Algonquin Residents Await Surging Fox River

My son and I were in Algonquin Saturday and decided to take a look at the Fox River.

The ten-year old really did not want to go.

He was so certain that it would be a bore.

But, after seeing the roiling water, he changed his mind.

He wondered what the smooth places were.

Neighbor Rebbecca Giltner explained that there were strong currents under the water, while warning to stay away from the edge of the river’s bank, that the water was very cold.

My son even decided he wanted the job of “picture spotter” after I praised his pointing out a goose that we think was sitting on her nest next to a tree surrounded by the rising water.

“Five cents an hour, Dad,” he bargained.

“Good price,” I said agreeably.

Near “Goose Island,” was a tire in the front yard of the house next to the new park. Geese were swimming under it.

Although I didn’t get a photo of it, my son noticed two mallard ducks landing sideways on the Fox. They were immediately and, we believe, unexpectedly swept downstream.

Looking at the trees in the water across the river, it seemed that the high water mark was about two feet above the levels at about 1 PM Saturday afternoon.

Another photographer, Laura Stoecker, was at at the corner where we stopped farther south.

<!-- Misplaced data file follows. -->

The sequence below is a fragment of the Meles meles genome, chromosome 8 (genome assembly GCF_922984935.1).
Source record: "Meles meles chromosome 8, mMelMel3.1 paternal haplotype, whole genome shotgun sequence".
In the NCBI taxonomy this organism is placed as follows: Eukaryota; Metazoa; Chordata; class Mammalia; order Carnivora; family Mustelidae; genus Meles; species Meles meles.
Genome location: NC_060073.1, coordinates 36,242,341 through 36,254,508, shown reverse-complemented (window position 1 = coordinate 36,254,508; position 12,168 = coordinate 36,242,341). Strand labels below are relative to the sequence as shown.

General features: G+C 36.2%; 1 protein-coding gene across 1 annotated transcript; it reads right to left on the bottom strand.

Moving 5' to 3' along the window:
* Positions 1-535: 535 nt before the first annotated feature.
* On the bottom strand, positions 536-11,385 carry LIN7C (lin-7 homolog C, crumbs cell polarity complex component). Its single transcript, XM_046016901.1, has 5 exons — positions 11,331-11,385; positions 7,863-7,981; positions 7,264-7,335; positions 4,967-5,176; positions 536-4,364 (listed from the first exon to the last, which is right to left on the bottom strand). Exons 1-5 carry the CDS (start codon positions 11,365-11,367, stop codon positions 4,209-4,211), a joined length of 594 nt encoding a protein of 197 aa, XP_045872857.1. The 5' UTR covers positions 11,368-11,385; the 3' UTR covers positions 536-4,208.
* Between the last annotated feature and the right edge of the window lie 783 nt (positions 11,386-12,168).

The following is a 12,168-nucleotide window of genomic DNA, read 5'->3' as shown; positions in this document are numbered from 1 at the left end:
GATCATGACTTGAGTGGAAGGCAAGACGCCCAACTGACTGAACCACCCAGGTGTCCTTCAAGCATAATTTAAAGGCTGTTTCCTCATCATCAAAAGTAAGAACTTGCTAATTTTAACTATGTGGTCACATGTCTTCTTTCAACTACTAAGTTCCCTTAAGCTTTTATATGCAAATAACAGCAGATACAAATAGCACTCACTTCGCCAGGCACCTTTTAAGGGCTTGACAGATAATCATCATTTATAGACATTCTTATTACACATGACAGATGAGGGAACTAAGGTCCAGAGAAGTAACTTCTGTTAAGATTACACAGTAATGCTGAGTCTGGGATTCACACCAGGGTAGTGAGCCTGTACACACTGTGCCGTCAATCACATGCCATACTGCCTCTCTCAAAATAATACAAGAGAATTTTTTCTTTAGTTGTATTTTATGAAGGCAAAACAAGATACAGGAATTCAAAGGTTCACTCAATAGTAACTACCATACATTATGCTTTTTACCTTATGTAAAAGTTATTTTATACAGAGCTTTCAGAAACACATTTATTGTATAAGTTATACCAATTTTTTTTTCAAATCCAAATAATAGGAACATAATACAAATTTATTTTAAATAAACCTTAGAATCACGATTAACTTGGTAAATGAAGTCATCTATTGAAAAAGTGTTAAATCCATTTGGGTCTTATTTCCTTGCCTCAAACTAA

I introduced myself and asked where we would see her photos.

She said in the Daily Herald.

She was really looking for sand bags and the ones across the river were the only ones visible.

I suggested going farther up river.

Our neighborhood guide pointed out how deep the water had been last summer during the third week of August. She said the bench in the picture above had been completely covered. You can see a closer picture of the garage, bench and ducks, here.

Three to four feet higher than the river’s level when we were there.

So, how high was it?

Look at the sandbags sitting on top of a step to the left of the house across the river. There are five steps under water that usually lead to the river’s edge.

When we looked at the dam, it was hard to tell that it was there.

Right on the south side of the Route 62 bridge, the dam seemed to be only about a foot or so above the water level downstream.

I’ve never seen the dam the Corps of Engineers built in drier weather, so I’ll have to take my son back so we can make the comparison.

Maybe we’ll do that on Mother’s Day, when the Giangrasso family eats brunch at Port Edward. The view probably won’t be like this when we look toward the restaurant.

All photos can be enlarged by clicking on them.

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